Travel industry fears mount over bird flu

The movement of bird flu across Europe, with further deaths from the disease in the Asia-Pacific region, is heightening health concerns for travellers, as well as focusing media attention on the tourism industry.The cost of Avian flu to the trade is already being felt as consumers heed warnings voiced by the global media and scientists regarding H5N1, more commonly known as bird flu.

European tourism boards have been looking at its crisis management programs. They are concerned that a possible pandemic in the coming northern hemisphere winter could affect both regional and global travel.

If bird flu hits Britain the economy is estimated to loose a possible £97 billion ($US 168 billion) according to researchers at Nottingham University, England. The loss of jobs could equate to 941,000, or 3.3 per cent of the total employment in the UK.

The result would be widespread anxiety about catching the disease, with people changing their living and working habits to avoid unnecessary contact with other people.

The numbers of foreign tourists coming to Britain could fall by up to 75 per cent. Tourism arrivals would drop due to fears of spreading the disease via traditional travel methods, such a air travel.

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“These results underline how important it is to contain the disease to local areas if at all possible,” said Professor Thea Sinclair of Nottingham University.

“As this is potentially a global problem, governments could act together to help to combat the disease in affected countries, in order to limit the likelihood of transmission on a wider scale. Large-scale vaccination could also be considered.”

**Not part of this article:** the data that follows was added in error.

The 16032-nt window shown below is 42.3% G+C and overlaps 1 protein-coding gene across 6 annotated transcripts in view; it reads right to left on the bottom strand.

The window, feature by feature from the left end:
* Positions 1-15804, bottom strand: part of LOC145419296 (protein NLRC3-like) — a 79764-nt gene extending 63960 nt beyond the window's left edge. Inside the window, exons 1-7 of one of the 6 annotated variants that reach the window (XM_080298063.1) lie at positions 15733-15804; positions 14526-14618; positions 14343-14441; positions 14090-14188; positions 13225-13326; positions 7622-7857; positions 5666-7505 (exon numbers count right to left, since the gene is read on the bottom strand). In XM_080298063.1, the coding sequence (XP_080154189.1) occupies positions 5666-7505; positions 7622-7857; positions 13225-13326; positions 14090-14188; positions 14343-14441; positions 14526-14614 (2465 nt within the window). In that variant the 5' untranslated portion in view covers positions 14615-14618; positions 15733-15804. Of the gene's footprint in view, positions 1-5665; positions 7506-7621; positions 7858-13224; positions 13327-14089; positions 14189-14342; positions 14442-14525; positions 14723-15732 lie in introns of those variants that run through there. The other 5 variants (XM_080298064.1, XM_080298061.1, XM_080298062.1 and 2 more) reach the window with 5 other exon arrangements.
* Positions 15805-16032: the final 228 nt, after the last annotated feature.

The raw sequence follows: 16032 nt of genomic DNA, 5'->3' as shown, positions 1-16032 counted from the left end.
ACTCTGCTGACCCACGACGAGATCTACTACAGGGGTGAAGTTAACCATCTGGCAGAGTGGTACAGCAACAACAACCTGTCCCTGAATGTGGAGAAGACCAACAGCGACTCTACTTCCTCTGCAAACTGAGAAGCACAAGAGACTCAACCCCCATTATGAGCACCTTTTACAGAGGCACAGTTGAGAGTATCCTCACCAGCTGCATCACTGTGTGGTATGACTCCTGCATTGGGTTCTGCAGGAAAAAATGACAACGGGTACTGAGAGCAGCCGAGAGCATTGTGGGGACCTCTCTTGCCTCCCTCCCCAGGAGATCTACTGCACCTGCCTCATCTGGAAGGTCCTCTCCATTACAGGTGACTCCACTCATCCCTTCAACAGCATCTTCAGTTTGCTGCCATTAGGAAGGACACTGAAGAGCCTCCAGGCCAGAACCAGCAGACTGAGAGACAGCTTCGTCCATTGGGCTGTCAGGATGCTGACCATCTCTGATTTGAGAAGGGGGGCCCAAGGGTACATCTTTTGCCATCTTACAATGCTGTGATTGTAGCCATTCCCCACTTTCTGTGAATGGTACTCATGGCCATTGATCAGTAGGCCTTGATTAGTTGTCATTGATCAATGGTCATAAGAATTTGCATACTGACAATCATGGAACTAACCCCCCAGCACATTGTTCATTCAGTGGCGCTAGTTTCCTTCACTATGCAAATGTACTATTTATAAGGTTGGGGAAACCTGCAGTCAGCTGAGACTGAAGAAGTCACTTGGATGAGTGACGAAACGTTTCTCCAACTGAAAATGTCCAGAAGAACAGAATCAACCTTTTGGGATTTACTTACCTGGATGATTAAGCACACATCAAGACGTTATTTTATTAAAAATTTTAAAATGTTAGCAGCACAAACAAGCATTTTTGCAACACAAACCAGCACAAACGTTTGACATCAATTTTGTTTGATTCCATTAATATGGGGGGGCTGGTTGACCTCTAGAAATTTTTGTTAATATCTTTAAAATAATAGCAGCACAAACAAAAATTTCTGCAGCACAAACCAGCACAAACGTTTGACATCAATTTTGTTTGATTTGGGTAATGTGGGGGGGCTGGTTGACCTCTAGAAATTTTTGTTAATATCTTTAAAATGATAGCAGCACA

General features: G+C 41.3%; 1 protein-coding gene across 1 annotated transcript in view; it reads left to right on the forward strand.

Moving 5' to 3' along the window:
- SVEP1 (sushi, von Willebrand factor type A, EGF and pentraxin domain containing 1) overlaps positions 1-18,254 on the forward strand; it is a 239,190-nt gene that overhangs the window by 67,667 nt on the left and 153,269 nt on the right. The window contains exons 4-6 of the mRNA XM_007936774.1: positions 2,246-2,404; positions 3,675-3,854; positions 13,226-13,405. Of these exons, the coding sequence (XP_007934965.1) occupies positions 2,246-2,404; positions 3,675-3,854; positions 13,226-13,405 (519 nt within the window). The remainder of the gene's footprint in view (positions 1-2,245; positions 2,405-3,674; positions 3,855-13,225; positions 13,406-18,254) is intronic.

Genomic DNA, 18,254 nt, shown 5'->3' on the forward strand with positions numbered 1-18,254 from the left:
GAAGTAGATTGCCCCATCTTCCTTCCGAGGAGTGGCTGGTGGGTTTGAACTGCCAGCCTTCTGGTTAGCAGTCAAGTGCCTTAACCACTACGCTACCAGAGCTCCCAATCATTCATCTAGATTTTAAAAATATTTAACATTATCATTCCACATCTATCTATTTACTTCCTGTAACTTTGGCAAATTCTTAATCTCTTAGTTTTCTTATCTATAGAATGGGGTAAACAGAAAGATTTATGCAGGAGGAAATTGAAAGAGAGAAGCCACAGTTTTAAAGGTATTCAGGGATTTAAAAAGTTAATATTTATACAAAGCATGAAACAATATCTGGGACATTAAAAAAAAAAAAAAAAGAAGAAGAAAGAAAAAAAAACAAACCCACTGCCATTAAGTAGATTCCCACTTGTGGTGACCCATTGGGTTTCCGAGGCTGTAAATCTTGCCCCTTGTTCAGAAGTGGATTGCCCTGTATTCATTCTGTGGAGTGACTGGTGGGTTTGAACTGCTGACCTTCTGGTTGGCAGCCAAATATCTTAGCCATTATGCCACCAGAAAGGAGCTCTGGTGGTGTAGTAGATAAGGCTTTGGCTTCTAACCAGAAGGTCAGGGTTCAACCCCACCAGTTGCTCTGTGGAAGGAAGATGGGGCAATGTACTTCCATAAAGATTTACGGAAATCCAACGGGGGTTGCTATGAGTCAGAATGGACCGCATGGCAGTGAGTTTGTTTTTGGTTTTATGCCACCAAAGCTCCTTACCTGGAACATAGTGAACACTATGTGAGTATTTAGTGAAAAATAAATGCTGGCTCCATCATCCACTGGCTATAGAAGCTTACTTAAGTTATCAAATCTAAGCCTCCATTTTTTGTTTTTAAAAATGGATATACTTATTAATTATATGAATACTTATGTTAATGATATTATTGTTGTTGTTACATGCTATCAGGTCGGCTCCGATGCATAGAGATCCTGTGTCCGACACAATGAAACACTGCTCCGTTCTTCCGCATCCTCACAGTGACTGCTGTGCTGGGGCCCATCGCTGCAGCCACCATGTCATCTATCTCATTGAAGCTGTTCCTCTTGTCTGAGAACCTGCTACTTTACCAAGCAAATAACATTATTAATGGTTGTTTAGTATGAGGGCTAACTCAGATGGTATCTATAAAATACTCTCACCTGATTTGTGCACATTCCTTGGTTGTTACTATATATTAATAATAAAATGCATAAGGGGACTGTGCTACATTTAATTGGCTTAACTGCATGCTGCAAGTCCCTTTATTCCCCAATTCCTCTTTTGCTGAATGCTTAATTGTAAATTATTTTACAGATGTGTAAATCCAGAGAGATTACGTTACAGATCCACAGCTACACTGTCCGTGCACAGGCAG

Romania was one of the first European countries to be hit by the virus, with the remote village of Ceamurlia de Jos on the Danube River Delta ordering a mass culling of chickens.

Swift action was taken, in six days 18,000 birds were slaughtered. The presence of the virus in Romania has affected tourism, with one tourism representative noting that thousands of tourists have cancelled their bookings. Tour operators in the delta estimate a loss of ten million euros ($US 12 million) for the final quarter of 2005.

Secretary-general of the World Tourism Organisation, Francesco Frangialli urged governments to, “act responsibly to prevent a repeat of the SARS scare of 2003. We know that the avian flu epidemic is very likely to happen, but not what regions it could hit or for how long. But we do know from our previous experience with SARS that its effect on tourism could be substantial. “

International tourism is one of the largest components of the worlds economy, worth $US 622 billion last year - spent by more than 763 million tourists according to the WTO . It is currently expanding at an annual rate of close to six per cent.

The bird flu H51N strain was originally discovered in Hong Kong in 1997 and since then has wreaked havoc throughout south east Asia wiping out entire farms and resulting in the mass culling of millions, of both, domestic and wild fowl.

H5N1 has so far infected 117 individuals across four countries and resulted in the death of 60, according to the World Health Organisation (WHO).

Words: Ben Kilbey
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